Business as usual
- Business as usual. That was the phrase of stoic courage made famous in the London blitz, and typified in the photo to the right. 'Business as usual' is the quiet bravery of offering two fingers to aggressors who simply do not understand what makes human life sacred, and human effort valuable.
- I look forward to a combined declaration from the exended G8 this afternoon. Call it the 'London Declaration,' as Adam Reed has:
From this point on, terrorists and their "political" and "spiritual" leaders shall have no sanctuary anywhere on Earth. Not in Saudi Arabia, not in Iran, not anywhere. Justice on Earth, and the survival of human civilization, demand no less. And we humans must demand nothing less from our leaders.
- We should be clear that we are at war. It is not a war against terrorism per se, it is a war declared on us by Islamic jihadists. It is a war of self-defence against a culture that reviles the wealth and freedom of the west because neither are possible in a culture that values neither. In many ways it is the last hurrah of fundamentalist losers who know their cultural values have brought nothing but poverty, dictatorship and death, and have nothing more to offer. It's easy to kill; harder to offer the values that sustain life.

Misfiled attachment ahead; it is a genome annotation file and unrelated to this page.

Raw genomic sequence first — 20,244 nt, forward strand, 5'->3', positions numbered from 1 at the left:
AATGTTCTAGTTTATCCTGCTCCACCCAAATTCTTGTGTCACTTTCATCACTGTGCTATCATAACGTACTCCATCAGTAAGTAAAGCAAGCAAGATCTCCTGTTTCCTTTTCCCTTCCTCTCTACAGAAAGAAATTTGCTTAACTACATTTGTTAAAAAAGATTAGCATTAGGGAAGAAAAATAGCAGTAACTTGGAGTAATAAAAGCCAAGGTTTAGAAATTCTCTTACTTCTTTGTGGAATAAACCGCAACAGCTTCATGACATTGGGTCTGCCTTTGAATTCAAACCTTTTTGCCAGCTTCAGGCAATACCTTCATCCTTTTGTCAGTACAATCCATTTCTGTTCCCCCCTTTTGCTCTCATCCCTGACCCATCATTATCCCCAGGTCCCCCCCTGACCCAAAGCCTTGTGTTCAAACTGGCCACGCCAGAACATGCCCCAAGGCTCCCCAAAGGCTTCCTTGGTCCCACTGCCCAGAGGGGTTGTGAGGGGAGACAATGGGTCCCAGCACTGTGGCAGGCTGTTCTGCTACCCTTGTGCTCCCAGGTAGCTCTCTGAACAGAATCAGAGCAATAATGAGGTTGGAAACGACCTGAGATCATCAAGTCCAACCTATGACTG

- America and the allies reacted in self-defense, and against jihad, while the EU is appeasing Islam.
- The Islamic terrorists who commit these atrocities are not the poor or downtrodden of the Muslim world, they are its best and brightest. What sort of culture has its best and brightest commit multiple murder, while its poor and downtrodden flee (when they can) to find a better life.
- Freedom's enemies have many faces, but one fundamental evil: hatred of the good for being the good. The lietmotif of nihilist hatred is a "radical rejection of the good, absolutely and in principle; rejection of what is good by any standard and by all standards, rejection of good as such. The emotional expression of nihilism is 'hatred of the good for being the good.' 1.
"Good guys can't believe nihilism. They can't imagine that anyone could accept nihilism, let alone try to practice nihilism, let alone cultivate in himself a hatred of the good. The good guys' naivete on this point is their main strategic weakness: how do you fight enemies you can't even believe exist?" [Hat tip, Michael Miller.]